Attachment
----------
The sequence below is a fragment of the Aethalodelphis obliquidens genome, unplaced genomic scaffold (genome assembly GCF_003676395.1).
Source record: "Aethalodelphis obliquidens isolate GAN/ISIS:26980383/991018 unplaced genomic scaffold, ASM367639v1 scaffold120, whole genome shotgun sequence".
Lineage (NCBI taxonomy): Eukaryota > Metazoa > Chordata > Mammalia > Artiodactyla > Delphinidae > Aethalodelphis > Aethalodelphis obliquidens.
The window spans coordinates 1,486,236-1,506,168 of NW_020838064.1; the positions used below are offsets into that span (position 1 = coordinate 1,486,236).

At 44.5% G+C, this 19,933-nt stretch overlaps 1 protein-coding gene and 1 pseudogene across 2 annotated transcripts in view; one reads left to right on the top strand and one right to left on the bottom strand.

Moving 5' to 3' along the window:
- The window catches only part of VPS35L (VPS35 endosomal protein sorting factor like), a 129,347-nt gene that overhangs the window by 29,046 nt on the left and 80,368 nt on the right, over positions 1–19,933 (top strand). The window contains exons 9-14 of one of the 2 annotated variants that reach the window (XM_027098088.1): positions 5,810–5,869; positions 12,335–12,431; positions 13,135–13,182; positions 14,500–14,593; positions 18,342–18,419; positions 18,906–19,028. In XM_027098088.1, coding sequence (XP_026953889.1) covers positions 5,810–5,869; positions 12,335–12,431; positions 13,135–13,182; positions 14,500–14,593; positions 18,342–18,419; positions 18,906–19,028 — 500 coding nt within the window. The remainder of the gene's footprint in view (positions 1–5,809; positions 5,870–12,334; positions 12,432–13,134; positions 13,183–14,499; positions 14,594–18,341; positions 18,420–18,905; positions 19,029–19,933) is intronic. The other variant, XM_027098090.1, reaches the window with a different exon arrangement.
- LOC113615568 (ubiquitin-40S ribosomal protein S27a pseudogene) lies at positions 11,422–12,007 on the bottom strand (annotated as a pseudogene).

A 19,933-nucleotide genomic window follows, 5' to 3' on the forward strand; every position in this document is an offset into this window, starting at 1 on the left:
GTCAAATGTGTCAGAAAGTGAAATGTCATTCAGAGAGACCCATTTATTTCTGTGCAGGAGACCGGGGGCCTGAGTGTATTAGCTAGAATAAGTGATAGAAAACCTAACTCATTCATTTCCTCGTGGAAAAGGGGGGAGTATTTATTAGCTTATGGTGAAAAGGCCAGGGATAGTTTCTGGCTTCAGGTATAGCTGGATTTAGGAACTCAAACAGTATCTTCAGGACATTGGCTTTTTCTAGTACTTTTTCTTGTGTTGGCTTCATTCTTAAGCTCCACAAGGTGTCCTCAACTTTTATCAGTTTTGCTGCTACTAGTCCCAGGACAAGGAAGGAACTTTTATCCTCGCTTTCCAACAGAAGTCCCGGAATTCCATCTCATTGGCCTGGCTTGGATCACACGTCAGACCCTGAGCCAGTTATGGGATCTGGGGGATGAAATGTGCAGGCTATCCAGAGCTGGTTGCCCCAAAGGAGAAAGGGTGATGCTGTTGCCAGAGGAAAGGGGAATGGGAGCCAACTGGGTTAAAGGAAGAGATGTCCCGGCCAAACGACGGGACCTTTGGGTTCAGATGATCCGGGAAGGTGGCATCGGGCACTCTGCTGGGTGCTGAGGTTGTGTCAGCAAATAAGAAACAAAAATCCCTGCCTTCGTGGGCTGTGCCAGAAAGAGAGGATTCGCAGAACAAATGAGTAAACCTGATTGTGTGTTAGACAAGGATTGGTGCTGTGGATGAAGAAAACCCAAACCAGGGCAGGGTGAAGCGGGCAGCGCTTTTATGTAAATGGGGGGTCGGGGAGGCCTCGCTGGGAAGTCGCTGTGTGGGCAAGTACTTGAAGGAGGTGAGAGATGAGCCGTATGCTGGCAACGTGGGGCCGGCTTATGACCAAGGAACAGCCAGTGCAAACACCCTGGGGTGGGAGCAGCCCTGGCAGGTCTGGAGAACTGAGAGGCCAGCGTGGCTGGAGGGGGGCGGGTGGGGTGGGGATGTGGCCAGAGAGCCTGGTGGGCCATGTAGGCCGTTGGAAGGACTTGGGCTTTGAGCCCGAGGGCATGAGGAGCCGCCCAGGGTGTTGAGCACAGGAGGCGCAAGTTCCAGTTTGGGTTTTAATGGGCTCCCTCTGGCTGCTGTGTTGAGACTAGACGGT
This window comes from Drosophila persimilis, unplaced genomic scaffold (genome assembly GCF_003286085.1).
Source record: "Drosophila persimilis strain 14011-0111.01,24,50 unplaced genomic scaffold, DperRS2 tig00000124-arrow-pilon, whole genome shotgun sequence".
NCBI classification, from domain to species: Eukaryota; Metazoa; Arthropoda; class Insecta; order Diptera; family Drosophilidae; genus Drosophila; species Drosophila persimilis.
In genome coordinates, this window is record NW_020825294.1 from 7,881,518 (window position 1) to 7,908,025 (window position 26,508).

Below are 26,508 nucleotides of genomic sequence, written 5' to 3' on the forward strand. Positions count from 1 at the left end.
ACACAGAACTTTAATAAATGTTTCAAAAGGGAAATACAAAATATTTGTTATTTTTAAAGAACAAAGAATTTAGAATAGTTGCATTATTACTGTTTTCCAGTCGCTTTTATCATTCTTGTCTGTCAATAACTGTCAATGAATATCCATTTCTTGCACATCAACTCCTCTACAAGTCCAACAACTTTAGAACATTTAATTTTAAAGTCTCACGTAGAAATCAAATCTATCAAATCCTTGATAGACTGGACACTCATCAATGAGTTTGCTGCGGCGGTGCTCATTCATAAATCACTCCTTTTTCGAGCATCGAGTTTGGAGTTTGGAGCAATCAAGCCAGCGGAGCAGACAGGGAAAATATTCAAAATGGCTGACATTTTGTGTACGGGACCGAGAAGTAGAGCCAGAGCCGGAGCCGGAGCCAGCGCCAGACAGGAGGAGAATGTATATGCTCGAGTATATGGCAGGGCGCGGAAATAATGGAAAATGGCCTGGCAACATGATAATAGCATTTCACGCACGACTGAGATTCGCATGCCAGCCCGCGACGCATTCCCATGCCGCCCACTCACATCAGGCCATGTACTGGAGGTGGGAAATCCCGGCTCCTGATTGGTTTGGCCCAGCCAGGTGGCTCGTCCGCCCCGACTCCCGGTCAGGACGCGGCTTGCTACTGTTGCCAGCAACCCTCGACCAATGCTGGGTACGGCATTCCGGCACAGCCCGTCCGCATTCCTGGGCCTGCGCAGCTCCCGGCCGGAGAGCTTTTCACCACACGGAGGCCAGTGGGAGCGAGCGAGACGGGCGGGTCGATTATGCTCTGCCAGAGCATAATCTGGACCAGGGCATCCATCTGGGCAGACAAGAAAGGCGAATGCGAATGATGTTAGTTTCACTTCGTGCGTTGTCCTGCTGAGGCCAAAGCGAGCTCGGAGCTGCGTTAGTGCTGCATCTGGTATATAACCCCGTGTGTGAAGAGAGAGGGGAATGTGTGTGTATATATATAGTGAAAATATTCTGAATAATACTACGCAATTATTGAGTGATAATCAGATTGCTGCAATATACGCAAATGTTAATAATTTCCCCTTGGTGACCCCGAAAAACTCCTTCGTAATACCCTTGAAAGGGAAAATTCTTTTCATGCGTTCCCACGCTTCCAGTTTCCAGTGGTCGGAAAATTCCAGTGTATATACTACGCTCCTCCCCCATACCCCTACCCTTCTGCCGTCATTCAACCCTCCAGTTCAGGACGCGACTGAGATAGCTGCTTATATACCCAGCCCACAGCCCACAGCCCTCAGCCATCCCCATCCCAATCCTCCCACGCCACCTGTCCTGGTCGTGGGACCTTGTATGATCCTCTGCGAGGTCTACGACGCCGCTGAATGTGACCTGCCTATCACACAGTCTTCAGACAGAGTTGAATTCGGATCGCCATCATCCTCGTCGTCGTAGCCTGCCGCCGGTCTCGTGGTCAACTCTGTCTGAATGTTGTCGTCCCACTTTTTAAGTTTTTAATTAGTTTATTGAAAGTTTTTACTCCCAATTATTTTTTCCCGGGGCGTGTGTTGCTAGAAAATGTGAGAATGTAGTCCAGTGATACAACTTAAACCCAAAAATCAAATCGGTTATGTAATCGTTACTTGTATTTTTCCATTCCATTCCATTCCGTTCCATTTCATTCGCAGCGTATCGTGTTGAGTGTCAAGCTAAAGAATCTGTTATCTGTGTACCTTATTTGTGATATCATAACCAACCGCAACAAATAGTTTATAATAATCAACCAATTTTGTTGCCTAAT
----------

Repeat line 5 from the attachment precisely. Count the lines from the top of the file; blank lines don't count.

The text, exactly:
At 44.5% G+C, this 19,933-nt stretch overlaps 1 protein-coding gene and 1 pseudogene across 2 annotated transcripts in view; one reads left to right on the top strand and one right to left on the bottom strand.